So here we are finally on our knees waiting for the world to shake us off like a bad case of the fleas
With “The Fleas”, Frank Turner & Jon Snodgrass released a new song for the apocalypse. The song is from “Buddies II: Still Buddies”, a lovely, conversational record made by friends. It’s out now on Xtra Mile, and I think the vinyl is already sold out. Guess we’re all looking for friends who can soundtrack our apocalypse.
Last week, on election day, Phoebe Bridgers promised to cover Iris by the Goo Goo Dolls if Trump lost. He lost (even if he doesn’t agree yet and Trumpists are busy smashing into the guardrails of democracy) and Phoebe Bridgers made good on her promise. She recorded the cover together with Maggie Rogers, and the song is available today only on bandcamp, and proceeds go to Stacy Abrams’ voting-rights and advocacy organization Fair Fight.
In other words, the songs ticks all the boxes of this blog’s wishlist.
Lydia Loveless released a tremendous new record, Daughter, last Friday. It’s sad, twangy, rootsy and near perfect. Her voice is the beautiful match to her songwriting. There are many great songs on the album, including the singles Love is Not Enough, Wringer, and the album closer Don’t Bother Mountain. The stand-out track for me is September, a piano ballad about her childhood and teenage years. Loveless commented to Stereogum: “It allowed me to let go of a lot of pain, finally recording it, as it is a fairly old song I’ve never felt comfortable releasing.”
That feeling is palpable in the song. It’s the kind of song about being stuck in the wrong place with a right person, longing to leave the hellish place, and in that way made me think of the best moments of Bruce Springsteen, Tracy Chapman and Bright Eyes.
The addition of Laura Jane Grace’s voice in the chorus add extra depth and makes it perfect.
New(ish) John K. Samson song about fantasy baseball, fascist fuckers, the end of the world, demolished hope and helping “to organize something better, something beautiful”. So basically about the summer of 2020.
I highly recommend the debut novel by Olivia Wenzel.
“Etwas, das damit einhergeht, eine neue, gesunde Angst in dein Leben zu lassen – eine Angst, tief, wärmer und zerreißender als jede Angst um dich selbst, dein Leben, deine identitären Beffindlichkeiten es je sein könnten: eine Angst, gebunden an eine Liebe, so stark wie alles, was du bisher kanntest, mal 1000.”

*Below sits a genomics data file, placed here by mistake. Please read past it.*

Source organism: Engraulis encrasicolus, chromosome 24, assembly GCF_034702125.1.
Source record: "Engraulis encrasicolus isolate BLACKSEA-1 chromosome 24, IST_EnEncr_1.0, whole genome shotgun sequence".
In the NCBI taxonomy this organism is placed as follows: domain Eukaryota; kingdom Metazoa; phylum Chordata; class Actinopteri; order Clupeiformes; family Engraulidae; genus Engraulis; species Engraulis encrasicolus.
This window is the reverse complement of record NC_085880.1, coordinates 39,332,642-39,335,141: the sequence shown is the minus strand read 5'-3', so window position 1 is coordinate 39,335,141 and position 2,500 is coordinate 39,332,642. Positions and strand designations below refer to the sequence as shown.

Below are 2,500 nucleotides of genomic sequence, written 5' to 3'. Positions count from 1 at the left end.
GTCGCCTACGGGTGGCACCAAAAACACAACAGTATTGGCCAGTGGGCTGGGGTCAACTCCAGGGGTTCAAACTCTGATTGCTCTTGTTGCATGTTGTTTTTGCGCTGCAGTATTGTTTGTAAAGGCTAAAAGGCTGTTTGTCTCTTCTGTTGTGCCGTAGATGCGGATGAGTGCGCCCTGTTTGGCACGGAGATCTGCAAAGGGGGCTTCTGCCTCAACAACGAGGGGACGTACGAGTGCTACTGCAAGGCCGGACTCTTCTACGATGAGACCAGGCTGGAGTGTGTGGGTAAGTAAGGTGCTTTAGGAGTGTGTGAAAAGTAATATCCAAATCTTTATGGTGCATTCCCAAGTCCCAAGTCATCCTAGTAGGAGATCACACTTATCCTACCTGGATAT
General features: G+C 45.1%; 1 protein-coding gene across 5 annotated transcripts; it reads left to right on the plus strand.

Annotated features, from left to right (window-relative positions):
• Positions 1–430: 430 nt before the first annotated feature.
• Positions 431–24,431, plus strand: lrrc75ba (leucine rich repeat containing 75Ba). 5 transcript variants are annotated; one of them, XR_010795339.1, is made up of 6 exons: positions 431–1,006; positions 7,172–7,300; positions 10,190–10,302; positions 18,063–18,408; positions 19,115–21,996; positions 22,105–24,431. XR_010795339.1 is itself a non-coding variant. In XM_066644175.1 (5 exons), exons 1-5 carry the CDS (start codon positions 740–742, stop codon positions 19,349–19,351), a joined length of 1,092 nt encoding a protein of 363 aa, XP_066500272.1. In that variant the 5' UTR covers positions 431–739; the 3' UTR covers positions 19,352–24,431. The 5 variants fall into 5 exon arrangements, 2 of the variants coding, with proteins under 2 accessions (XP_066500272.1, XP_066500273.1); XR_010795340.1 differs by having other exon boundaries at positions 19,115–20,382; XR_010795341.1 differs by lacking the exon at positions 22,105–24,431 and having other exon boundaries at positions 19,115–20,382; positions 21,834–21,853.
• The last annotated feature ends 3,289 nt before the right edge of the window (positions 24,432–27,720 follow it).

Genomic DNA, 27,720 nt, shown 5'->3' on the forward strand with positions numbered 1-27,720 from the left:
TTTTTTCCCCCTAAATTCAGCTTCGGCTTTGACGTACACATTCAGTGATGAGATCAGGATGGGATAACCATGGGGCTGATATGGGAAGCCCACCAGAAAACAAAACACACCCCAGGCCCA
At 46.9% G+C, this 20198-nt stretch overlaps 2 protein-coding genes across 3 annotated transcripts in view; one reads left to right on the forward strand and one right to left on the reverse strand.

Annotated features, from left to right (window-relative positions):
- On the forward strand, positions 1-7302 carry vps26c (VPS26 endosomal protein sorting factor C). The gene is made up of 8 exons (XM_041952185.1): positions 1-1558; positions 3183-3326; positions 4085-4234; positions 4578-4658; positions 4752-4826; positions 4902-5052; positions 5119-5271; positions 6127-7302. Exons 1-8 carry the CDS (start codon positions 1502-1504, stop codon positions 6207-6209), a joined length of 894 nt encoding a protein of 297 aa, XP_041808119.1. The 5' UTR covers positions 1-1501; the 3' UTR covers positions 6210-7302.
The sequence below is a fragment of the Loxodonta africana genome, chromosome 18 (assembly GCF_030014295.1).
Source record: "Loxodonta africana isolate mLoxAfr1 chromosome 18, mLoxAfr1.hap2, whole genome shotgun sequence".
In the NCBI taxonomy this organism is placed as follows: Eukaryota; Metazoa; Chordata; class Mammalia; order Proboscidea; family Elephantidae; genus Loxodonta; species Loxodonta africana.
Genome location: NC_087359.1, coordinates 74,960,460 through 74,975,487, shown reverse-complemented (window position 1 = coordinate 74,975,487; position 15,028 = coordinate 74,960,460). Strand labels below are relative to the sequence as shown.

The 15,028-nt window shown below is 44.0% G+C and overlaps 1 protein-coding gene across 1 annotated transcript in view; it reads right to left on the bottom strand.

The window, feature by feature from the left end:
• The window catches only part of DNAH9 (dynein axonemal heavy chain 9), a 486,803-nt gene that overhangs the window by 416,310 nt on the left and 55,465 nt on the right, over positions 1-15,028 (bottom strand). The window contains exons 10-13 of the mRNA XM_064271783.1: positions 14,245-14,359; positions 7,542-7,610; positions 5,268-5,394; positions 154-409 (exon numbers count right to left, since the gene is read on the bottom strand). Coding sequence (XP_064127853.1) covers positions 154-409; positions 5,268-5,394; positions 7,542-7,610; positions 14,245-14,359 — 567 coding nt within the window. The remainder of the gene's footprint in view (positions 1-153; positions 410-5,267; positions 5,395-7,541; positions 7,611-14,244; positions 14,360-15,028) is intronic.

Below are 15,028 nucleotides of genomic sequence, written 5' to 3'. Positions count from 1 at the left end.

“Something that goes hand in hand with a new, healthy fear in your life – a fear that is deep, warmer and more tearing than any fear of yourself, your life, your identity sensitivities could ever be: a fear bound to a love, as strong as anything you knew before, times 1000.”
1000 Serpentinen Angst is the great first novel by Olivia Wenzel. While browsing a bookshop recently, a friend recommended the book to me, especially referring to the book’s treatment of racism experiences of a Black person in Germany. And the novel is about that – in part. It’s also about (Black) life, (Black) joy, (Black) insecurities and (Black) fear in Germany. I was most impressed by the passages on the main character’s struggle with anxiety and the impact the disorder had on her normal life, her friendships and love. I recognized some of it, but the experience of being a Black queer woman in Germany adds extra layers of fear and complexity to the illness.
The story is told through constant dialogues between the main protagonist and a constantly shifting counterpart. The narrative form is fantastic, slightly experimental and really successful in transporting these complexities, more so than an omniscient narrator or inner monologues could. This narration of the protagonists life and her complex relationships, particularly to her loving yet racist grandmother and her ill and mostly absent mother, creates a tremendous pull. Fantastic.
I’m just going to go out on a limb here: You or Someone You Know by Worriers is my favorite record of the year. Such a perfect punk/power pop record – I listen to it when I’m happy, when I’m sad, when I’m sitting in the sun on my balcony, when I have to work too long once again. Headphones, speakers, smartphone – it always sounds great. The production is flawless. So warm, so smart, so great. The opening track, “End of the World” is the song of 2020:
Set my sights on the life that you get when you put the hard work in. Only to be told, keep your fingers crossed that they vote you a person. I apologize; you’ve been trying to go with the safer bet. It’s true I didn’t think that far, but how do you plan for the death of a safety net?
What can I possibly say, is it me or the end of the world? Cover your eyes and ears and hope I don’t notice and nothing hurts. It must weigh on you a bit, but it’s not me that has to fix it. Could you just hold on to me for now?
And their account is one of my favorites on Instagram, too.
“A Hero’s Death” is the new single by Fontaines D.C. The video is a great downward spiral with a Birdman-vibe, starring Aiden Gillen. The song is really terrific, and it soundtracked my end of the workweek yesterday. Sometimes hearing a postpunk reminder that
Life ain’t always empty Life ain’t always empty Life ain’t always empty Life ain’t always empty Life ain’t always empty Life ain’t always empty
Muff Potter released a new single and I’m so excited, I even reactivated my blog.
Last year, when I stood in the crowd of a frenetic, fantastic reunion show in Munich, I realized just how much I missed Muff Potter. I swiped away a tear or two and desperately hoped this wouldn’t be a one time thing, and there would be new literary, angry pop music by my favorite band.
A bit more than a year later, here is a new great single “Was willst du” and I’m so excited, I even reactivated my blog.